What is it exactly about Dostoevsky that influenced me so much? There are several key ways. For one, he is darkly satirical. He exaggerates details to mock “powerful people”—especially those with ranks and “high standing” in society. At the same time, he calls his heroes “ridiculous” when in fact they are quite noble. In The Dream of a Ridiculous Man, for instance, Dostoevsky calls the protagonist “ridiculous,” “absurd,” “a madman,” "laughable" and “reclusive.” He is poor, lives in a one-room, partitioned apartment and has hundred-year-old furniture. Everyone laughs at him. But later on, we learn that this “ridiculous man” simply wants to treat others as he would like to be treated. For that, society calls him a blathering fool. That is dark satire—this is a man who has noble sentiments. He is not really ridiculous at all; he is only “ridiculous” in the judgment of a broken society. Society is ridiculous, not the good man it calls ridiculous. Dostoevsky knows irony. His sarcastic misanthropy definitely left a solid mark on me.

Second, Dostoevsky deeply understood that “truth” is an elusive—and judgmental—concept. He was one of the first authors to dig deeply into his characters’ conscious thought patterns. His narration, too, recurrently suggests that “things are not what they seem.” He stresses subjective impression and individual reaction to sense, not objective truth. He uses phrases such as “as if,” “even,” “somehow,” “in a way” and “some kind of” when describing people, events, feelings and recollections. This creates an overall impression that there is no “truth,” but rather only fleeting impressions in the minds of those who “were there” to sense something. The Dream of a Ridiculous Man abounds with these “uncertain recollections.” In fact, the reader consciously feels that everything is dark, muddled and indeterminate. When the protagonist recounts his dream, for instance, we have no idea what “actually happened.” In short, Dostoevsky understood that “truth” is in “the eye of the beholder.” Nietzsche picked up on this, too, when he argued that “there are no facts or truths, only interpretations.” In Dostoevsky’s works, every detail is an interpretation. Dostoevsky leaves it to the reader to put the pieces together—and that, too, is an “interpretation.”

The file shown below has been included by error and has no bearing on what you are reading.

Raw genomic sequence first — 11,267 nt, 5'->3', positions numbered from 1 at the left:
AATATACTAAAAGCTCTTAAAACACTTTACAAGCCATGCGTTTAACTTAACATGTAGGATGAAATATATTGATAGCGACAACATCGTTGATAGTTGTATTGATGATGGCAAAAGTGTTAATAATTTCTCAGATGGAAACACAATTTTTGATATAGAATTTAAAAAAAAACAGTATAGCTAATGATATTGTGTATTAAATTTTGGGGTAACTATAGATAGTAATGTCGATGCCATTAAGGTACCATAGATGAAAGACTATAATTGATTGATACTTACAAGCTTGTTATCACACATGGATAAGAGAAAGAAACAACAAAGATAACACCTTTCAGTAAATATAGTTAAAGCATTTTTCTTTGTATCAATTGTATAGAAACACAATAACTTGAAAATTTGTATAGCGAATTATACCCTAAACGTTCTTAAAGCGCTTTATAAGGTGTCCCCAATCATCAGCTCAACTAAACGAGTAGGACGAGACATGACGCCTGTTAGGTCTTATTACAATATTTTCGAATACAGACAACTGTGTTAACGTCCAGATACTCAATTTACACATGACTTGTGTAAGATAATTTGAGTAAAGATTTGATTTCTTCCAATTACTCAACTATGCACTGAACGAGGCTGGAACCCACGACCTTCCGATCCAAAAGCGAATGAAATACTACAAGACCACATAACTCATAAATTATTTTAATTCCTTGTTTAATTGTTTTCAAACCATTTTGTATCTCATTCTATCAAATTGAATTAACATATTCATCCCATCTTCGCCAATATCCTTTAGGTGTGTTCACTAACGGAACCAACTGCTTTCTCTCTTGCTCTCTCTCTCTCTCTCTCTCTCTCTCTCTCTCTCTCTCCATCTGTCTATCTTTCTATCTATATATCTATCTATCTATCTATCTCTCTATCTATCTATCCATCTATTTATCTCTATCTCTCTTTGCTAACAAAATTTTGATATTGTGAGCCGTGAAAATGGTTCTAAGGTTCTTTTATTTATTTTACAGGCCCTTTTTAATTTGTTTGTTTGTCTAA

Finally, Dostoevsky always tempered his sarcasm and satire with hope. This, too, influenced my writing. In The Dream of a Ridiculous Man, for example, the protagonist—who once gave up on life because “nothing mattered to him anymore”—ultimately declares: “I will not and cannot believe that evil is the natural condition of people.” He goes on to say: “’Knowledge is higher than feelings…[t]he consciousness of life is higher than life, the knowledge of the laws of happiness is higher than happiness’—that is what must be fought!” The Dream of a Ridiculous Man (Pevear/Volokhonsky trans., Bantam 2008) at pp. 338, 342. In short, Dostoevsky takes a stand against “juridical, rule-based” approaches to existence. “Feelings” are better than “knowledge,” and “happiness” is better than “the rules of happiness” because “feelings” and “happiness” intuitively flow from within the individual. By contrast, “knowledge” and “rules” must be “learned according to an extrinsic system.” They are “objective standards.” Yet the protagonist is “ridiculous” for making these discoveries. He is “ridiculous” for daring to oppose “the rules of happiness” and deciding simply to be happy. This is the ultimate satire: It is “ridiculous” to be happy and to savor individual intuitions.

These last ideas struck a familiar chord with me. They seem to mirror my entire opposition to juridical thinking and the objective standards that the law attempts to foist on human beings. How true that we live our lives attempting to mold our behavior to “the rules of happiness” rather than allowing ourselves to simply feel happiness in our own way. Rather than “feeling,” we seek always to “know” some extrinsic rule. In so doing, we forget our own emotions and subject ourselves to an “objective standard.” Someone else laid down the “rules of happiness;” we struggle to learn them. When we fail to reach them, we feel bad. In conforming to those rules, we steadily lose our capacity to form our own impressions about happiness. That is tragic.

Yet Dostoevsky’s message is not entirely pessimistic. After all, the “ridiculous man” does not mind being called “ridiculous.” He resolves to fight the “rules of happiness.” In essence, Dostoevsky holds out hope for those strong enough to fight against objective thinking. He offers support to all the “ridiculous people” who think and feel for themselves in a world that discourages individual approaches to happiness and meaning.

That is a beautiful message. After all, I am a “ridiculous man,” too. I actually consider it a compliment, not an insult. Ridiculous people survive though the ages, not those who merely follow the “rules of happiness.” In fact, ridiculous people might even find their own happiness somewhere along life’s way. The important thing is not to mind being labeled ridiculous. Ridiculous people are special, even if they are not “successful.” Dostoevsky knew that, and that’s one big reason he influenced me so much.

2 comments:

Nothing Profound said...

How powerfully and intimately all this speaks to me. The individual approach to life. Trusting one's own impulses, one's own sense of life. "They will tell you you are on the wrong road, if it is your own." In the end, the part is greater than the whole.

angelshair said...

I really love your blog!
Dostoievsky and especially " Crime and punishment" has changed my views on the world, the human, the good and the evil.